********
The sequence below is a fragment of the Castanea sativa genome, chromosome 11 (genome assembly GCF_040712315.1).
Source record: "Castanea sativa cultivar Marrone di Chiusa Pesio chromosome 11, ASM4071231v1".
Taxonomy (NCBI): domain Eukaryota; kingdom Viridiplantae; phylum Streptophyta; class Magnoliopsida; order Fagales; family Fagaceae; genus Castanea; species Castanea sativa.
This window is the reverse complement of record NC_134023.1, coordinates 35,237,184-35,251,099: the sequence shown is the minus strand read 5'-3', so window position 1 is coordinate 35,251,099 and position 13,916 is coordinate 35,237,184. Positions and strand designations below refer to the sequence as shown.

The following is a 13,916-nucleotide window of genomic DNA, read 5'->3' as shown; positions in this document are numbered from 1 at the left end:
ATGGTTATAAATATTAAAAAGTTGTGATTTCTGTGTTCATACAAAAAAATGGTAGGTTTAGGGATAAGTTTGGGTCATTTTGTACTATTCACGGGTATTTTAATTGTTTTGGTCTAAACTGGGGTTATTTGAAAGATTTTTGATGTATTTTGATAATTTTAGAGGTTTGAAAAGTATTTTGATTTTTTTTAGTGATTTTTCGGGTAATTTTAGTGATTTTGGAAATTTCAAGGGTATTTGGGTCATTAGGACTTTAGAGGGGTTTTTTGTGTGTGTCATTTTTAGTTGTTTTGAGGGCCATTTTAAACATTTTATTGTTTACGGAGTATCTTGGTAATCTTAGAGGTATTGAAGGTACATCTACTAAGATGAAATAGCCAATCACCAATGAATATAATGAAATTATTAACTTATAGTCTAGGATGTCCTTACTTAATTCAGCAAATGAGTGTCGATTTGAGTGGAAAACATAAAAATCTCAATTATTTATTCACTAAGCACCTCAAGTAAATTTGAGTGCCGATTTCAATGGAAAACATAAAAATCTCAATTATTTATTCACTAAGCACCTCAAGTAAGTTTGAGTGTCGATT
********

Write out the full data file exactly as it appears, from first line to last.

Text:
The sequence below is a fragment of the Castanea sativa genome, chromosome 11 (genome assembly GCF_040712315.1).
Source record: "Castanea sativa cultivar Marrone di Chiusa Pesio chromosome 11, ASM4071231v1".
Taxonomy (NCBI): domain Eukaryota; kingdom Viridiplantae; phylum Streptophyta; class Magnoliopsida; order Fagales; family Fagaceae; genus Castanea; species Castanea sativa.
This window is the reverse complement of record NC_134023.1, coordinates 35,237,184-35,251,099: the sequence shown is the minus strand read 5'-3', so window position 1 is coordinate 35,251,099 and position 13,916 is coordinate 35,237,184. Positions and strand designations below refer to the sequence as shown.

The following is a 13,916-nucleotide window of genomic DNA, read 5'->3' as shown; positions in this document are numbered from 1 at the left end:
ATGGTTATAAATATTAAAAAGTTGTGATTTCTGTGTTCATACAAAAAAATGGTAGGTTTAGGGATAAGTTTGGGTCATTTTGTACTATTCACGGGTATTTTAATTGTTTTGGTCTAAACTGGGGTTATTTGAAAGATTTTTGATGTATTTTGATAATTTTAGAGGTTTGAAAAGTATTTTGATTTTTTTTAGTGATTTTTCGGGTAATTTTAGTGATTTTGGAAATTTCAAGGGTATTTGGGTCATTAGGACTTTAGAGGGGTTTTTTGTGTGTGTCATTTTTAGTTGTTTTGAGGGCCATTTTAAACATTTTATTGTTTACGGAGTATCTTGGTAATCTTAGAGGTATTGAAGGTACATCTACTAAGATGAAATAGCCAATCACCAATGAATATAATGAAATTATTAACTTATAGTCTAGGATGTCCTTACTTAATTCAGCAAATGAGTGTCGATTTGAGTGGAAAACATAAAAATCTCAATTATTTATTCACTAAGCACCTCAAGTAAATTTGAGTGCCGATTTCAATGGAAAACATAAAAATCTCAATTATTTATTCACTAAGCACCTCAAGTAAGTTTGAGTGTCGATT